Hi Chris,

I have been looking at your basic stamp code and I think it is all starting to make sense to me finally! I have a question relation to the altitude control, I understand that if the UAV is + or - 10 Meters away from starting altitude it will correct by moving the elevators either up or down by just a bit. But if the UAV was some how a bit further below or above that, wouldn’t that cause the UAV to start doing a big loop the loop. I.e., never reaching the altitude and just doing big loops? What do you think would be the best way to stop this? I was thinking maybe a gyro or something that could measure the angle of climb or decent and not let the plane go steeper than that angle.

Also then I could include altitudes into the waypoints. This could be handy with photography or Mountains!.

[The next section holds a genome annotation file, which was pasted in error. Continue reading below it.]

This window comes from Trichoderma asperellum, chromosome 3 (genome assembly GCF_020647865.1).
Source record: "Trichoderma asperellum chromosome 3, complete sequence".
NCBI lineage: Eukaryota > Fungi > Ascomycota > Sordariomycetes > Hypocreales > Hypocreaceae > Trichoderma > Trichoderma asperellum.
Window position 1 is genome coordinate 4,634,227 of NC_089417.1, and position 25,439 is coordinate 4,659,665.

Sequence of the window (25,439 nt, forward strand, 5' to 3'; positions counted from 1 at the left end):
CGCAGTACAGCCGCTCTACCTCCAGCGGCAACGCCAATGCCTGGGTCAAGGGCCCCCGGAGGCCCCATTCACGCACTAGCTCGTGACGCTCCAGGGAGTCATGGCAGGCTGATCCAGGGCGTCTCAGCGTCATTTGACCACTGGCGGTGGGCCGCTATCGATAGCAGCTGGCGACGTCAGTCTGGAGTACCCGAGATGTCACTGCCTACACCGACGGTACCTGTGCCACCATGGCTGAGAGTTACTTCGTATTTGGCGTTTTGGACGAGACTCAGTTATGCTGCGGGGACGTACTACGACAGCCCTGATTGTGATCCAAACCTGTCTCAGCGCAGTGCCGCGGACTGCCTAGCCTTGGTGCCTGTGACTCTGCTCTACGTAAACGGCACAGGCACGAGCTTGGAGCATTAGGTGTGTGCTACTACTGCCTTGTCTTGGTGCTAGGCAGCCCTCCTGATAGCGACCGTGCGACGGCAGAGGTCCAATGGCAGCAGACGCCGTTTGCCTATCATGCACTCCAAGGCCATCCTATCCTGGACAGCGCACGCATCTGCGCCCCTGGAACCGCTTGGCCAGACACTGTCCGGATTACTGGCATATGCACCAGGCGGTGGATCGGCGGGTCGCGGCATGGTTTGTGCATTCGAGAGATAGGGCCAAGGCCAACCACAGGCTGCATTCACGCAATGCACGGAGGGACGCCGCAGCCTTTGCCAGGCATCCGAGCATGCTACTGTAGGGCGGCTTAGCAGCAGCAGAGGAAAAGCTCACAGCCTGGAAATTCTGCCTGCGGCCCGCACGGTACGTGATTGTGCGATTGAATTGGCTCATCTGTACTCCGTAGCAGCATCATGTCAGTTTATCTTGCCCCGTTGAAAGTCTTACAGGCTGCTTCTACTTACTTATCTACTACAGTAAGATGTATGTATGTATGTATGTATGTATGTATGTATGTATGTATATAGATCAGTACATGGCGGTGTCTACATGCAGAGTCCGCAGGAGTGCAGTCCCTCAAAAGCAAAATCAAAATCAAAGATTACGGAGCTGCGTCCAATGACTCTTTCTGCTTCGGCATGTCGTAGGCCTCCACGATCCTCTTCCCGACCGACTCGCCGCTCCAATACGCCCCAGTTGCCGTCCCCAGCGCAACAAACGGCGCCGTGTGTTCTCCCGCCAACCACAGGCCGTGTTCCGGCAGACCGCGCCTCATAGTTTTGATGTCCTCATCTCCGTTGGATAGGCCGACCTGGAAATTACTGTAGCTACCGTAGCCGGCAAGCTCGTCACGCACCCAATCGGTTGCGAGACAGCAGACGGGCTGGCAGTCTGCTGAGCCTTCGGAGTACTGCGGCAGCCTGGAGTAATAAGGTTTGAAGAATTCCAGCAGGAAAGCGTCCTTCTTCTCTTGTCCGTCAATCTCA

I should be getting my BS2P and other gear this week! I can’t wait to start trying some of this stuff out!


Scott James

Views: 252

Reply to This

Replies to This Discussion


Although it may have to be tweaked for different aircraft, the code is written to just give a small amount of up elevator (equivalent of one trim click) so that the plane climbs or descends gradually until it's back within +-10m of the target altitude.

I am going to fine tune that subroutine, however, but for another reason. Right now it takes three altitude samples in a row. At a 1Hz refresh rate, that means that it freezes the autopilot for three seconds, which is too long. Instead, I'll adjust it so it takes a single reading before handing back to the navigation subroutine. It will remember the past two readings and just use those to take an average.

As I say, all this will have to be tweaked after air trials!